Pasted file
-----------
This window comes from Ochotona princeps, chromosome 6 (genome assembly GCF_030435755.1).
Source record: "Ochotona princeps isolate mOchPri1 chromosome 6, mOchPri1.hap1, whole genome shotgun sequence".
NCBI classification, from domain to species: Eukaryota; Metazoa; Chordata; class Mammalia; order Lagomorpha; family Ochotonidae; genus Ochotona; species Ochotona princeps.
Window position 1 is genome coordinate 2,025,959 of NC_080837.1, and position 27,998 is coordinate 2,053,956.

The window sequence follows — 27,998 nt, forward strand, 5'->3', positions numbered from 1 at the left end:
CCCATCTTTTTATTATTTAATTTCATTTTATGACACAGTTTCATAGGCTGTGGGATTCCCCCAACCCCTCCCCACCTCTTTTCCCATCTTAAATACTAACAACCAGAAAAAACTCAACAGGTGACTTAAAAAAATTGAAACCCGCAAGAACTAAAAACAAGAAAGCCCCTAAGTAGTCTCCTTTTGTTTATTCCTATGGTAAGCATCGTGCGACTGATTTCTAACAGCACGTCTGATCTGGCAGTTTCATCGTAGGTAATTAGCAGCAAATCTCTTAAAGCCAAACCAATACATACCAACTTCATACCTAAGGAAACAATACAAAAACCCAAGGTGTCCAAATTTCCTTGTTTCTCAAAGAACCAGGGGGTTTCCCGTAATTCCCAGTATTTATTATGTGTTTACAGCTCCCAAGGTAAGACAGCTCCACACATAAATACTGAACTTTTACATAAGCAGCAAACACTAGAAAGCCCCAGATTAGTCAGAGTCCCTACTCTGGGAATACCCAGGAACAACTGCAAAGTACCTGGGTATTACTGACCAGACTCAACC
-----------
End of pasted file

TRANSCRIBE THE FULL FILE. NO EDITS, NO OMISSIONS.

This window comes from Ochotona princeps, chromosome 6 (genome assembly GCF_030435755.1).
Source record: "Ochotona princeps isolate mOchPri1 chromosome 6, mOchPri1.hap1, whole genome shotgun sequence".
NCBI classification, from domain to species: Eukaryota; Metazoa; Chordata; class Mammalia; order Lagomorpha; family Ochotonidae; genus Ochotona; species Ochotona princeps.
Window position 1 is genome coordinate 2,025,959 of NC_080837.1, and position 27,998 is coordinate 2,053,956.

The window sequence follows — 27,998 nt, forward strand, 5'->3', positions numbered from 1 at the left end:
CCCATCTTTTTATTATTTAATTTCATTTTATGACACAGTTTCATAGGCTGTGGGATTCCCCCAACCCCTCCCCACCTCTTTTCCCATCTTAAATACTAACAACCAGAAAAAACTCAACAGGTGACTTAAAAAAATTGAAACCCGCAAGAACTAAAAACAAGAAAGCCCCTAAGTAGTCTCCTTTTGTTTATTCCTATGGTAAGCATCGTGCGACTGATTTCTAACAGCACGTCTGATCTGGCAGTTTCATCGTAGGTAATTAGCAGCAAATCTCTTAAAGCCAAACCAATACATACCAACTTCATACCTAAGGAAACAATACAAAAACCCAAGGTGTCCAAATTTCCTTGTTTCTCAAAGAACCAGGGGGTTTCCCGTAATTCCCAGTATTTATTATGTGTTTACAGCTCCCAAGGTAAGACAGCTCCACACATAAATACTGAACTTTTACATAAGCAGCAAACACTAGAAAGCCCCAGATTAGTCAGAGTCCCTACTCTGGGAATACCCAGGAACAACTGCAAAGTACCTGGGTATTACTGACCAGACTCAACC